Republican senators from South Carolina and Georgia want the Obama administration to keep funding a program to turn weapons-grade plutonium into commercial nuclear reactor fuel. The MOX plant under construction at the Savannah River Site near Aiken is part of a nonproliferation effort.
Federal officials are meeting to discuss mixed-oxide fuel at an old nuclear weapons site near Augusta. The meeting is one of several the Energy Department is holding around the country to discuss an environmental impact statement for the MOX facility at the Savannah River Site.
Work is picking up at the mixed-oxide fuel plant under construction at the Savannah River Site near Augusta. So federal regulators are spending more time reviewing the project as it nears completion in 2016. Regulators met with the public Tuesday to answer questions and provide updates about the U.S. Department of Energy plant, which is roughly 60 percent complete.
Federal labor officials are expanding the number of people who can receive payments for having illnesses related to the Savannah River Site. The former nuclear weapons facility near Augusta employed thousands of people who later suffered radiation-related illnesses. The agency now is re-opening about 800 cases.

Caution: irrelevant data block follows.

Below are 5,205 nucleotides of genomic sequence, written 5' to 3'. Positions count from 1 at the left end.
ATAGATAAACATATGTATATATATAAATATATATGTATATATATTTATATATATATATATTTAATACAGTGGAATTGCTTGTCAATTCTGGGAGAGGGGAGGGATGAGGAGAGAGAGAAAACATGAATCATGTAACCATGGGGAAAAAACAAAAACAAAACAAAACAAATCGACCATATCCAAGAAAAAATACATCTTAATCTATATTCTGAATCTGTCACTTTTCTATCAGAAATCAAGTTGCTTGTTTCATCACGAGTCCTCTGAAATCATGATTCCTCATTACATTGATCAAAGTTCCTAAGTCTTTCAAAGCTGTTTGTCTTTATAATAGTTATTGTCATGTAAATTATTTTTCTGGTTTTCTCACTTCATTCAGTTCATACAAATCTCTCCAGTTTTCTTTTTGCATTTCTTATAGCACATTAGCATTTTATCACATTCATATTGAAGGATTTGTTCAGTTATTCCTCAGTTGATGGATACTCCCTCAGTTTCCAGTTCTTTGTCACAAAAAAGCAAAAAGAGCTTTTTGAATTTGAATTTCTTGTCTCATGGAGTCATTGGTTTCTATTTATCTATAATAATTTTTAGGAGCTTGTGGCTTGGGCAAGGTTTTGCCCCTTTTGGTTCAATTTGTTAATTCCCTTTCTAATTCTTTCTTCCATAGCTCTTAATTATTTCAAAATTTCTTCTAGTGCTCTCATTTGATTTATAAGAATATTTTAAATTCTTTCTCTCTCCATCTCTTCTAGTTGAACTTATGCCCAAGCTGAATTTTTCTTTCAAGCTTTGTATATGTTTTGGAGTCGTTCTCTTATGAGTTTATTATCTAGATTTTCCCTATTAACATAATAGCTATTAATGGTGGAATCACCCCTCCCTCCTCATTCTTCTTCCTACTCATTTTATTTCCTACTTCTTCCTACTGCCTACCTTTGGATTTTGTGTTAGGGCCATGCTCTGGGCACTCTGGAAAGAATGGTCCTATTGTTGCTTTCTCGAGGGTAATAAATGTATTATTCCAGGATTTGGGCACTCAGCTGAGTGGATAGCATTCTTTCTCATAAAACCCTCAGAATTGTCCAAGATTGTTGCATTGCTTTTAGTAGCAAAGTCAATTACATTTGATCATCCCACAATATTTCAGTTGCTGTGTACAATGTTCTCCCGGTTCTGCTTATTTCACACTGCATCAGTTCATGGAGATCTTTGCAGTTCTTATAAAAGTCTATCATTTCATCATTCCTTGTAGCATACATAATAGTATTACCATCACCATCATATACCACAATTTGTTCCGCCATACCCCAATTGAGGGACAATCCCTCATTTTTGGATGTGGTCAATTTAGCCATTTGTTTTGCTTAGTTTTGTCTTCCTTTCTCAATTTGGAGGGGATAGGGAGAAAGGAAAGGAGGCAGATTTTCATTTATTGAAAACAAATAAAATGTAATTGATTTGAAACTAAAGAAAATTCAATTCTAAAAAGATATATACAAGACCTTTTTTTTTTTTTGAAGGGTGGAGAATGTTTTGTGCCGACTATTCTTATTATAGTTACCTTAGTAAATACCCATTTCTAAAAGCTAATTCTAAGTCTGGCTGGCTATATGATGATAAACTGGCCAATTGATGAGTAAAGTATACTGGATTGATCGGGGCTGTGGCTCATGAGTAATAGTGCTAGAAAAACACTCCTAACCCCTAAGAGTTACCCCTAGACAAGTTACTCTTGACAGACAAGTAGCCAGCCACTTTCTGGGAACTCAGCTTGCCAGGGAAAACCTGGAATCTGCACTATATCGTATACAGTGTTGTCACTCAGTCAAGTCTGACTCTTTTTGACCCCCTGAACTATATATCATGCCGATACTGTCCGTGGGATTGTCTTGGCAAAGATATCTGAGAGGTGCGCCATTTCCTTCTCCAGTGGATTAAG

Some former employees at the Savannah River Site near Augusta who have been diagnosed with certain types of cancer may be getting some help with medical claims. A program to compensate the cancer victims includes workers whose previous claims might have been rejected.
Federal energy officials say, they're permanently closing two underground storage tanks that once held radioactive waste at the Savannah River Site near Augusta. The US built the tanks during the Cold War and started cleaning them up in the 1980's. Officials hailed the closures. But they also noted, there are 47 more such tanks that need to be made permanently safe.
Wood chips and old shredded tires could save the federal government around $1 billion over the next two decades, according to officials at the Savannah River Site in South Carolina. The nuclear science site near Aiken has opened a new power plant that burns the waste material to make steam, which in turn generates enough power to run 30 percent of plant operations, the Department of Energy said.